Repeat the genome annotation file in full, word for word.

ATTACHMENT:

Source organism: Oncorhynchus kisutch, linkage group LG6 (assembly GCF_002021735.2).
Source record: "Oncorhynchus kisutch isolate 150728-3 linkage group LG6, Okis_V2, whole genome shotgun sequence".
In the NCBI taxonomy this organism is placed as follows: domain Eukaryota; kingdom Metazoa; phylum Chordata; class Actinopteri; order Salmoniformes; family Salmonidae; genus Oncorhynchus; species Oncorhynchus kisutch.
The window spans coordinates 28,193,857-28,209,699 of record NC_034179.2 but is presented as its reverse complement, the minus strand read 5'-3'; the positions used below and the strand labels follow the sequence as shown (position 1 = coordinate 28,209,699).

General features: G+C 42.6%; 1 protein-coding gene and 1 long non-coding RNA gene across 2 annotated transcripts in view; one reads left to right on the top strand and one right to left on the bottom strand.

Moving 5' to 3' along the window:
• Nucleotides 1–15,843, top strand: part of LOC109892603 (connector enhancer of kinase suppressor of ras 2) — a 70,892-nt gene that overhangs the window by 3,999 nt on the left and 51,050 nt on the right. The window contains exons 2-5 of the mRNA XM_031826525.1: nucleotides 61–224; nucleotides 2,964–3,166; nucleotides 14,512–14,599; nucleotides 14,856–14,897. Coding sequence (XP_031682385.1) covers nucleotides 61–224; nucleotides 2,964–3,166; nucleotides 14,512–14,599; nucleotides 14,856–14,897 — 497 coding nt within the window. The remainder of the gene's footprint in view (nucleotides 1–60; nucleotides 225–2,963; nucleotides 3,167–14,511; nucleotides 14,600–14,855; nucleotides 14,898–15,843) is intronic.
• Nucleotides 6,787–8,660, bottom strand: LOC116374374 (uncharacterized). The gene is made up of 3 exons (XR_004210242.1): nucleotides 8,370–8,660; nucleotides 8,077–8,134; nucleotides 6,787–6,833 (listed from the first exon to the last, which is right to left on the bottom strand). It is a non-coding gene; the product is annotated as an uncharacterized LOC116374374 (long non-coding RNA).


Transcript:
Source organism: Oncorhynchus kisutch, linkage group LG6 (assembly GCF_002021735.2).
Source record: "Oncorhynchus kisutch isolate 150728-3 linkage group LG6, Okis_V2, whole genome shotgun sequence".
In the NCBI taxonomy this organism is placed as follows: domain Eukaryota; kingdom Metazoa; phylum Chordata; class Actinopteri; order Salmoniformes; family Salmonidae; genus Oncorhynchus; species Oncorhynchus kisutch.
The window spans coordinates 28,193,857-28,209,699 of record NC_034179.2 but is presented as its reverse complement, the minus strand read 5'-3'; the positions used below and the strand labels follow the sequence as shown (position 1 = coordinate 28,209,699).

General features: G+C 42.6%; 1 protein-coding gene and 1 long non-coding RNA gene across 2 annotated transcripts in view; one reads left to right on the top strand and one right to left on the bottom strand.

Moving 5' to 3' along the window:
• Nucleotides 1–15,843, top strand: part of LOC109892603 (connector enhancer of kinase suppressor of ras 2) — a 70,892-nt gene that overhangs the window by 3,999 nt on the left and 51,050 nt on the right. The window contains exons 2-5 of the mRNA XM_031826525.1: nucleotides 61–224; nucleotides 2,964–3,166; nucleotides 14,512–14,599; nucleotides 14,856–14,897. Coding sequence (XP_031682385.1) covers nucleotides 61–224; nucleotides 2,964–3,166; nucleotides 14,512–14,599; nucleotides 14,856–14,897 — 497 coding nt within the window. The remainder of the gene's footprint in view (nucleotides 1–60; nucleotides 225–2,963; nucleotides 3,167–14,511; nucleotides 14,600–14,855; nucleotides 14,898–15,843) is intronic.
• Nucleotides 6,787–8,660, bottom strand: LOC116374374 (uncharacterized). The gene is made up of 3 exons (XR_004210242.1): nucleotides 8,370–8,660; nucleotides 8,077–8,134; nucleotides 6,787–6,833 (listed from the first exon to the last, which is right to left on the bottom strand). It is a non-coding gene; the product is annotated as an uncharacterized LOC116374374 (long non-coding RNA).